mget works almost exactly like get, except that it allows you to specify more than one file to fetch at once. You can do this in two ways:

  • by giving two or more explicit file names (‘mget file1.txt file2.txt’)
  • by using a wildcard (‘mget *.txt’).

Every argument to mget is treated as the name of a file to fetch (unlike get, which will interpret at most one argument like that, and a second argument will be treated as an alternative name under which to store the retrieved file), or a wildcard expression matching more than one file.

The -r and -- options from get are also available with mget.

mput is similar to put, with the same differences.

6.2.12 The reget and reput commands: resuming file transfers

If a file transfer fails half way through, and you end up with half the file stored on your disk, you can resume the file transfer using the reget and reput commands. These work exactly like the get and put commands, but they check for the presence of the half-written destination file and start transferring from where the last attempt left off.

The syntax of reget and reput is exactly the same as the syntax of get and put:

reget myfile.dat
reget myfile.dat newname.dat
reget -r mydir

These commands are intended mainly for resuming interrupted transfers. They assume that the remote file or directory structure has not changed in any way; if there have been changes, you may end up with corrupted files. In particular, the -r option will not pick up changes to files or directories already transferred in full.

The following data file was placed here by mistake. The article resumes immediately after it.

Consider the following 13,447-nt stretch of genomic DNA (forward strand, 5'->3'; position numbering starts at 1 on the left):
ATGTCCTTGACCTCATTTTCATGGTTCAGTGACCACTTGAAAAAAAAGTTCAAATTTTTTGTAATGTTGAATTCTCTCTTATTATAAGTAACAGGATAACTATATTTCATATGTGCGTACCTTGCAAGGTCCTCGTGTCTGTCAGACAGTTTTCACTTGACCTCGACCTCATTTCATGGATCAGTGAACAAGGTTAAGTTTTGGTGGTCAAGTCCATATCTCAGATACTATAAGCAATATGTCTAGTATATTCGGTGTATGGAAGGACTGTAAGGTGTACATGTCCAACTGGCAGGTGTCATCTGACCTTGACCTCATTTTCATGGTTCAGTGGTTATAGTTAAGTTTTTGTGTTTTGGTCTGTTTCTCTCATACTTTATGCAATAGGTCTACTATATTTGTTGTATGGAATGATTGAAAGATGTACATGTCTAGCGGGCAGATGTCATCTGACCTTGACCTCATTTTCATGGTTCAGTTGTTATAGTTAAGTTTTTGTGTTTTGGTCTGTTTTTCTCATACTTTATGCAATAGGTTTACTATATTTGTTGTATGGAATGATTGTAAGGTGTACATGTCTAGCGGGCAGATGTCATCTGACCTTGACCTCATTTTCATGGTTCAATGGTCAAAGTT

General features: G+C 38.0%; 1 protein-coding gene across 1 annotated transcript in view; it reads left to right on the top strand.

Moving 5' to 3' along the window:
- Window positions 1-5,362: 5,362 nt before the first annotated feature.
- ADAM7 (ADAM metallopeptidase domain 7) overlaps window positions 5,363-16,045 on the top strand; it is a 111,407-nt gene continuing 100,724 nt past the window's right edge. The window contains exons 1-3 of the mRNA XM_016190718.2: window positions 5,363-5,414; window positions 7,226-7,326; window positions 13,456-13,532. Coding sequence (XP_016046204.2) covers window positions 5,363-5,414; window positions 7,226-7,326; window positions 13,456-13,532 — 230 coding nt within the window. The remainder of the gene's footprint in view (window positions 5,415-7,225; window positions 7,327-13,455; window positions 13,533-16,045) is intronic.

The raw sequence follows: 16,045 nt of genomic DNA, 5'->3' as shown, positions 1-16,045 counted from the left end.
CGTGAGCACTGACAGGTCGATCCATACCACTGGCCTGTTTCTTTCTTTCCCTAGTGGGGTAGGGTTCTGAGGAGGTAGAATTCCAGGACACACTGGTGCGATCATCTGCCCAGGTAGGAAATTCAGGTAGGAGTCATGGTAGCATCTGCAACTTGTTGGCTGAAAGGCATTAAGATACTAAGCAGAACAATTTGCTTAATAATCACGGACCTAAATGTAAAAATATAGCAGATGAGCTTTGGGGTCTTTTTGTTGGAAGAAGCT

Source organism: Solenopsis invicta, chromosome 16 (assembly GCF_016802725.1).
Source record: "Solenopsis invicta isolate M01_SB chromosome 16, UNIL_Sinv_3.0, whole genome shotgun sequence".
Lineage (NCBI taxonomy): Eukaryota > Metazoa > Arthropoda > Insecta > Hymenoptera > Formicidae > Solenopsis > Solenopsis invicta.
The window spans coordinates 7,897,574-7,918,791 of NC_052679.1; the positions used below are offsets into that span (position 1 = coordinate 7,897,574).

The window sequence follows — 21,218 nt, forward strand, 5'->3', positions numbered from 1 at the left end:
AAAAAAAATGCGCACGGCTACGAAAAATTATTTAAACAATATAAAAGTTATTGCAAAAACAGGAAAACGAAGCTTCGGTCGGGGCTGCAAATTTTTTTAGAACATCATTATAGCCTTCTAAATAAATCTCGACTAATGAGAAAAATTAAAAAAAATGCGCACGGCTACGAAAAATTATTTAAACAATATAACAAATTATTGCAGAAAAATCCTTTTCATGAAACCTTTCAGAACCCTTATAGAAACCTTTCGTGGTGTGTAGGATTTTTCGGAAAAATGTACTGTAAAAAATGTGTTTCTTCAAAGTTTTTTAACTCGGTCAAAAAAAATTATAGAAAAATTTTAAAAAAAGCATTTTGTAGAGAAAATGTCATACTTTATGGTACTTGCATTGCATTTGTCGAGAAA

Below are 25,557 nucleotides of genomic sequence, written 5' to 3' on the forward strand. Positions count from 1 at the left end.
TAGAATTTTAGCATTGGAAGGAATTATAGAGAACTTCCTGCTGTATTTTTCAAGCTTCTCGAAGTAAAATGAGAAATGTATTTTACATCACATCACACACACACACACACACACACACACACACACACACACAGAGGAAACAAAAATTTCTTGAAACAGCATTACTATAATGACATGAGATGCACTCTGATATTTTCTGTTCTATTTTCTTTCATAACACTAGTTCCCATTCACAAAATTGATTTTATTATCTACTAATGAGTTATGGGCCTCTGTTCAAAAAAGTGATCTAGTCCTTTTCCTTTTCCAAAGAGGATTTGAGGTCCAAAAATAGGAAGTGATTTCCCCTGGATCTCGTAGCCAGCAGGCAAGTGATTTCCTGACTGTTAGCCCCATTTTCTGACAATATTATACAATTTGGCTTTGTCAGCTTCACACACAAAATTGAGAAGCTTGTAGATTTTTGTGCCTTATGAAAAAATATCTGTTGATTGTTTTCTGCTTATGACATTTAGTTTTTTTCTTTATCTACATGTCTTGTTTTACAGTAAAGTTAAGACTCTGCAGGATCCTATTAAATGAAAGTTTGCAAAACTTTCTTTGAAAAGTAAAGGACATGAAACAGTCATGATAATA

6.2.13 The dir command: list remote files

To list the files in your remote working directory, just type dir.

You can also list the contents of a different directory by typing dir followed by the directory name:

dir /home/fred
dir sources

And you can list a subset of the contents of a directory by providing a wildcard:

dir /home/fred/*.txt
dir sources/*.c

The ls command works exactly the same way as dir.

6.2.14 The chmod command: change permissions on remote files

PSFTP allows you to modify the file permissions on files and directories on the server. You do this using the chmod command, which works very much like the Unix chmod command.

The basic syntax is chmod modes file, where modes represents a modification to the file permissions, and file is the filename to modify. You can specify multiple files or wildcards. For example:

chmod go-rwx,u+w privatefile
chmod a+r public*
chmod 640 groupfile1 groupfile2

The modes parameter can be a set of octal digits in the Unix style. (If you don't know what this means, you probably don't want to be using it!) Alternatively, it can be a list of permission modifications, separated by commas. Each modification consists of:

  • The people affected by the modification. This can be u (the owning user), g (members of the owning group), or o (everybody else - ‘others’), or some combination of those. It can also be a (‘all’) to affect everybody at once.
  • A + or - sign, indicating whether permissions are to be added or removed.
  • The actual permissions being added or removed. These can be r (permission to read the file), w (permission to write to the file), and x (permission to execute the file, or in the case of a directory, permission to access files within the directory).

So the above examples would do:

  • The first example: go-rwx removes read, write and execute permissions for members of the owning group and everybody else (so the only permissions left are the ones for the file owner). u+w adds write permission for the file owner.
  • The second example: a+r adds read permission for everybody to all files and directories starting with ‘public’.

In addition to all this, there are a few extra special cases for Unix systems. On non-Unix systems these are unlikely to be useful:

  • You can specify u+s and u-s to add or remove the Unix set-user-ID bit. This is typically only useful for special purposes; refer to your Unix documentation if you're not sure about it.